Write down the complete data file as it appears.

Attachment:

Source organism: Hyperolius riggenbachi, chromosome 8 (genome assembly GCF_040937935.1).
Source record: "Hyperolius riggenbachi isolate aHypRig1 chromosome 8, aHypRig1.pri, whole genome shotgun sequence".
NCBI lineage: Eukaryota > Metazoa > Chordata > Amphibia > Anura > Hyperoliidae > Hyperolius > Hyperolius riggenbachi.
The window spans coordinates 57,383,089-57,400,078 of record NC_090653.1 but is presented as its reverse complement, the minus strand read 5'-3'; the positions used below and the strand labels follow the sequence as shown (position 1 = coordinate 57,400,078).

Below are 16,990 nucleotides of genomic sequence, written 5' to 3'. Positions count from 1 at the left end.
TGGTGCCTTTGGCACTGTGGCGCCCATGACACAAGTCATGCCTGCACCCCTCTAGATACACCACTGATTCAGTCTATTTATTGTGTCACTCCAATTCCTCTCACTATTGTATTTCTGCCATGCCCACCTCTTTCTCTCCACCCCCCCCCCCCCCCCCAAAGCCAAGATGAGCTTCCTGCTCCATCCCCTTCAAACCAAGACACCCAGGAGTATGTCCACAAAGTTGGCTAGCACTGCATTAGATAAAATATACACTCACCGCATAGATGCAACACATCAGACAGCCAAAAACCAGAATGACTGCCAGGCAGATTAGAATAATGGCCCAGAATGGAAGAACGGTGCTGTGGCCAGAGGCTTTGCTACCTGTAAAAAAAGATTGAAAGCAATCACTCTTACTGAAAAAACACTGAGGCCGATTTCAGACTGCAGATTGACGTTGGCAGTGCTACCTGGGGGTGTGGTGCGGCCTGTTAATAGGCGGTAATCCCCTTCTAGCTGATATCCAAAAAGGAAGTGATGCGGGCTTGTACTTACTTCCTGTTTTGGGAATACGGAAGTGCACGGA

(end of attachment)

Source organism: Hyperolius riggenbachi, chromosome 8 (genome assembly GCF_040937935.1).
Source record: "Hyperolius riggenbachi isolate aHypRig1 chromosome 8, aHypRig1.pri, whole genome shotgun sequence".
NCBI lineage: Eukaryota > Metazoa > Chordata > Amphibia > Anura > Hyperoliidae > Hyperolius > Hyperolius riggenbachi.
The window spans coordinates 57,383,089-57,400,078 of record NC_090653.1 but is presented as its reverse complement, the minus strand read 5'-3'; the positions used below and the strand labels follow the sequence as shown (position 1 = coordinate 57,400,078).

Below are 16,990 nucleotides of genomic sequence, written 5' to 3'. Positions count from 1 at the left end.
TGGTGCCTTTGGCACTGTGGCGCCCATGACACAAGTCATGCCTGCACCCCTCTAGATACACCACTGATTCAGTCTATTTATTGTGTCACTCCAATTCCTCTCACTATTGTATTTCTGCCATGCCCACCTCTTTCTCTCCACCCCCCCCCCCCCCCCCAAAGCCAAGATGAGCTTCCTGCTCCATCCCCTTCAAACCAAGACACCCAGGAGTATGTCCACAAAGTTGGCTAGCACTGCATTAGATAAAATATACACTCACCGCATAGATGCAACACATCAGACAGCCAAAAACCAGAATGACTGCCAGGCAGATTAGAATAATGGCCCAGAATGGAAGAACGGTGCTGTGGCCAGAGGCTTTGCTACCTGTAAAAAAAGATTGAAAGCAATCACTCTTACTGAAAAAACACTGAGGCCGATTTCAGACTGCAGATTGACGTTGGCAGTGCTACCTGGGGGTGTGGTGCGGCCTGTTAATAGGCGGTAATCCCCTTCTAGCTGATATCCAAAAAGGAAGTGATGCGGGCTTGTACTTACTTCCTGTTTTGGGAATACGGAAGTGCACGGA